Melbourne, Dec 8: An Indian-origin professor from Australia has been awarded the 2023 Dorothy Jones Prize for using microbiology to make a significant contribution to understanding of terrestrial life and preservation of global ecosystem.
Brajesh Singh, a global expert in the field of microbial functional ecology from the Hawkesbury Institute for the Environment in Western Sydney University, was presented the award at the British Medical Association (BMA) House in London last month.
Singh's fundamental research provides solutions to global challenges, including environmental degradation and food insecurity.
This has been done by identifying the quantitative relationships between soil diversity and ecosystem functions and exploring how these are impacted by natural and anthropogenic pressures.
Findings from his research, identifying the causal link between soil microbial and faunal soil biodiversity and key ecosystem functions and services, have advanced crucial areas of ecosystem science, according to a Western Sydney University release.
The research findings have also informed multiple policy decisions at regional, national, and global levels, including providing key recommendations for bilateral engagements in agribusiness and trade between Australia and both India and the European Union.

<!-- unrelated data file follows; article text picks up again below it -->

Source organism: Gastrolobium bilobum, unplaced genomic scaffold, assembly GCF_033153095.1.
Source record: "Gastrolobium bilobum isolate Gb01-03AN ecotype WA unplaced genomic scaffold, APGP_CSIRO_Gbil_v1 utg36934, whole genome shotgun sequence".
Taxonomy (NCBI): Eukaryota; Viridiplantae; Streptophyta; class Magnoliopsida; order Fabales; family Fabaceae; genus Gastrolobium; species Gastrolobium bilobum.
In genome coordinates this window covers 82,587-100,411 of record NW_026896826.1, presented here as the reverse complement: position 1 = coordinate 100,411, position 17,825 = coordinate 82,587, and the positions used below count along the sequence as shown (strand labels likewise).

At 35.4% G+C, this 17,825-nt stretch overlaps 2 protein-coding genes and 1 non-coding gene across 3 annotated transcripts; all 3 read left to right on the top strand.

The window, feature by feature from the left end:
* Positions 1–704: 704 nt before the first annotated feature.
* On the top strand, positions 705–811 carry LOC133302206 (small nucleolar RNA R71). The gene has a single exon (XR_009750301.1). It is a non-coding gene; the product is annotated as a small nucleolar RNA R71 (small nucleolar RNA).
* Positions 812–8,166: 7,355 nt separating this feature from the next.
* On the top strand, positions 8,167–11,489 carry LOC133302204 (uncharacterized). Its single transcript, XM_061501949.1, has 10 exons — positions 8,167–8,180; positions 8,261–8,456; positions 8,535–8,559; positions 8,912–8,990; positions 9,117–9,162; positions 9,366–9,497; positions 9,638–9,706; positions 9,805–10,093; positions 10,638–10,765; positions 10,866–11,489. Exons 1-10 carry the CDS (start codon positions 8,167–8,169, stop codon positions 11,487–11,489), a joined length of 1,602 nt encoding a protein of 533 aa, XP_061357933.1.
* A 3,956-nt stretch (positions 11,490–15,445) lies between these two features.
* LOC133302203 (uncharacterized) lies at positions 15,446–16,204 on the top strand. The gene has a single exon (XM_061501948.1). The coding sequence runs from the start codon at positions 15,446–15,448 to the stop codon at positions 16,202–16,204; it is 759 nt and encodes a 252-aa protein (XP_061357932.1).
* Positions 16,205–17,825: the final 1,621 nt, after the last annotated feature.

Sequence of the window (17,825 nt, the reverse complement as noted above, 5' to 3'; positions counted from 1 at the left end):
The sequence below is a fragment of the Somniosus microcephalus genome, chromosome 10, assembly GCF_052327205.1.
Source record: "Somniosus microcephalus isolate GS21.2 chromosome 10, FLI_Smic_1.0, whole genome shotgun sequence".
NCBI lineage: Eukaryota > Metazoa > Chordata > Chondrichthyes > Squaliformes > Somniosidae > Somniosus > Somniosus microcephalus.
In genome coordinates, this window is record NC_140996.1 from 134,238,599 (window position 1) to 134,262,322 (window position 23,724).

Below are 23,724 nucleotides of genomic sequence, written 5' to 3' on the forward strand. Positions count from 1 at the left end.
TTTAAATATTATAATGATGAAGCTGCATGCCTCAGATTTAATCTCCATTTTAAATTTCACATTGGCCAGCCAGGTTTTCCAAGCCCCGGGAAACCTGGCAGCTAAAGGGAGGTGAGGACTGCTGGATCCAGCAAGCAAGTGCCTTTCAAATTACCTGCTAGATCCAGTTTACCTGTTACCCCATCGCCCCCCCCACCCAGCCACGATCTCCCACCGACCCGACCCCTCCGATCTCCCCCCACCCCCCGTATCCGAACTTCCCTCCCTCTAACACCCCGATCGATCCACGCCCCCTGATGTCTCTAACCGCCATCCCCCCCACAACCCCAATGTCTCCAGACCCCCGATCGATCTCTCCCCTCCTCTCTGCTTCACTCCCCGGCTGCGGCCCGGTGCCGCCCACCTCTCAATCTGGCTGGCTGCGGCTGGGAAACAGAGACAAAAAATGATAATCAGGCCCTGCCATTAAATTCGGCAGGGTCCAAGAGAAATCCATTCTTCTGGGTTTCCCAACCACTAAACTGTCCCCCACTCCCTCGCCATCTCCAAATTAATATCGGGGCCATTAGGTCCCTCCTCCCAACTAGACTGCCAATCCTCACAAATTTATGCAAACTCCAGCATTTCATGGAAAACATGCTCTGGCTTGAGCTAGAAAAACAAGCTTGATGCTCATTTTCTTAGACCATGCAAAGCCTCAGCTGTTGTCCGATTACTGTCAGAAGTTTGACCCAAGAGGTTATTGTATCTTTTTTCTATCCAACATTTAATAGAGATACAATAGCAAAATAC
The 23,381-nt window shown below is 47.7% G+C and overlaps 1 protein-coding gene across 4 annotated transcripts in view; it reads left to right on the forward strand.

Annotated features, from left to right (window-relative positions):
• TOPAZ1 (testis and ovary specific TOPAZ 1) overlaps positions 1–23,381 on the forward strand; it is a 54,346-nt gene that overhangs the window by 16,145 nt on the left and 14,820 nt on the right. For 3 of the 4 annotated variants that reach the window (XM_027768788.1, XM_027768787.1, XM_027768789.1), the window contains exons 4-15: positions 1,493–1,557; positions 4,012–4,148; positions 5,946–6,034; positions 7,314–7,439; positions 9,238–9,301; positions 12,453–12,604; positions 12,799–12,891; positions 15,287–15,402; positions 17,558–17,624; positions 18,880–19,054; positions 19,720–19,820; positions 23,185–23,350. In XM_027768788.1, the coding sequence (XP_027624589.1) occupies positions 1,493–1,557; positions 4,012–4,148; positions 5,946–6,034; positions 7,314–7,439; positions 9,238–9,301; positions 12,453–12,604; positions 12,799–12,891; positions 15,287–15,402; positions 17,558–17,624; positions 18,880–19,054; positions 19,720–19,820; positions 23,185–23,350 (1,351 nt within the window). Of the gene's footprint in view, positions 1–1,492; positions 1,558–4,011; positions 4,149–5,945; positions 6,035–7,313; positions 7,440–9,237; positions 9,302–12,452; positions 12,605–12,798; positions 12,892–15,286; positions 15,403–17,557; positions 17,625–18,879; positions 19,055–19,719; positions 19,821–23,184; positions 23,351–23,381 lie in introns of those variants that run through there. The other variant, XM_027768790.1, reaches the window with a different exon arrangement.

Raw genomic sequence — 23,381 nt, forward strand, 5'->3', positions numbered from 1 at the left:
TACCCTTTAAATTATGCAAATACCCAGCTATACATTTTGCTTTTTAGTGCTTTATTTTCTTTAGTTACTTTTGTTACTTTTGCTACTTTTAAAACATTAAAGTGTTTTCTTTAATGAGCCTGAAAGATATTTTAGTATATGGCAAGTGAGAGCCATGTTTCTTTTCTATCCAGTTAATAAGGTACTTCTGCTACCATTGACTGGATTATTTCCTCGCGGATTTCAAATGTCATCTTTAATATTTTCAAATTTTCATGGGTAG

He has developed innovations to boost the efficacy of existing microbial products and provided new tools for manipulating soil and plant microbiomes for an array of industries across Australia and the world, the release said.
Singh is currently working with multiple government and intergovernmental bodies, including the UN's Food and Agriculture Organisation (FAO), to train farmers, consultants, and policy advisors in sustainable agriculture, and in the Sustainable Development Goals.
In addition, he works with the UN FAO’s Global Soil Partnership to boost the resilience of farming systems and ensure environmentally sustainable food security measures globally.
Having spent ten years honing his knowledge in Scotland before relocating to Australia, Singh also advises the European Commission on enhancing productivity in the bioeconomy.
He is a Fellow of the Australian Academy of Science; the Soil Science Society of Australia; the Soil Science Society of America, the American Academy of Microbiology, and a Humboldt Research Awardee.
Named after Dr Dorothy Jones -- who served as President of Applied Microbiology International from 1989 to 1991 -- the prize is part of the Applied Microbiology International Horizon Awards, which celebrate the brightest minds in the field promoting individuals and research shaping the future of applied microbiology.